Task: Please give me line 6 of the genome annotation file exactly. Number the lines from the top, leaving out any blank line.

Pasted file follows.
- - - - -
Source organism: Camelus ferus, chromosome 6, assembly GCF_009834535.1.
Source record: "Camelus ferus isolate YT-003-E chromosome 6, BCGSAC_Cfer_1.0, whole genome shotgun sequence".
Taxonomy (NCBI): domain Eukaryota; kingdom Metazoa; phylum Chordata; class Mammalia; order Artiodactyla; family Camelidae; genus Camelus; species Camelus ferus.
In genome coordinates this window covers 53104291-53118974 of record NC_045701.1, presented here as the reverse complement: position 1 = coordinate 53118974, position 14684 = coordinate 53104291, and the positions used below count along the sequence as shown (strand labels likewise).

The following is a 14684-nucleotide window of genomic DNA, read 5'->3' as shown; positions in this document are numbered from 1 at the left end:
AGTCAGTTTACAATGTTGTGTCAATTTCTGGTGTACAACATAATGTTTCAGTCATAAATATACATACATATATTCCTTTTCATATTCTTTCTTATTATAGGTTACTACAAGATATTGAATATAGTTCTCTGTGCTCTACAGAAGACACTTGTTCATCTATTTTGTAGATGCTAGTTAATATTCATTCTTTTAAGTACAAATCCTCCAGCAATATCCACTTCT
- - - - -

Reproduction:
AGTCAGTTTACAATGTTGTGTCAATTTCTGGTGTACAACATAATGTTTCAGTCATAAATATACATACATATATTCCTTTTCATATTCTTTCTTATTATAGGTTACTACAAGATATTGAATATAGTTCTCTGTGCTCTACAGAAGACACTTGTTCATCTATTTTGTAGATGCTAGTTAATATTCATTCTTTTAAGTACAAATCCTCCAGCAATATCCACTTCT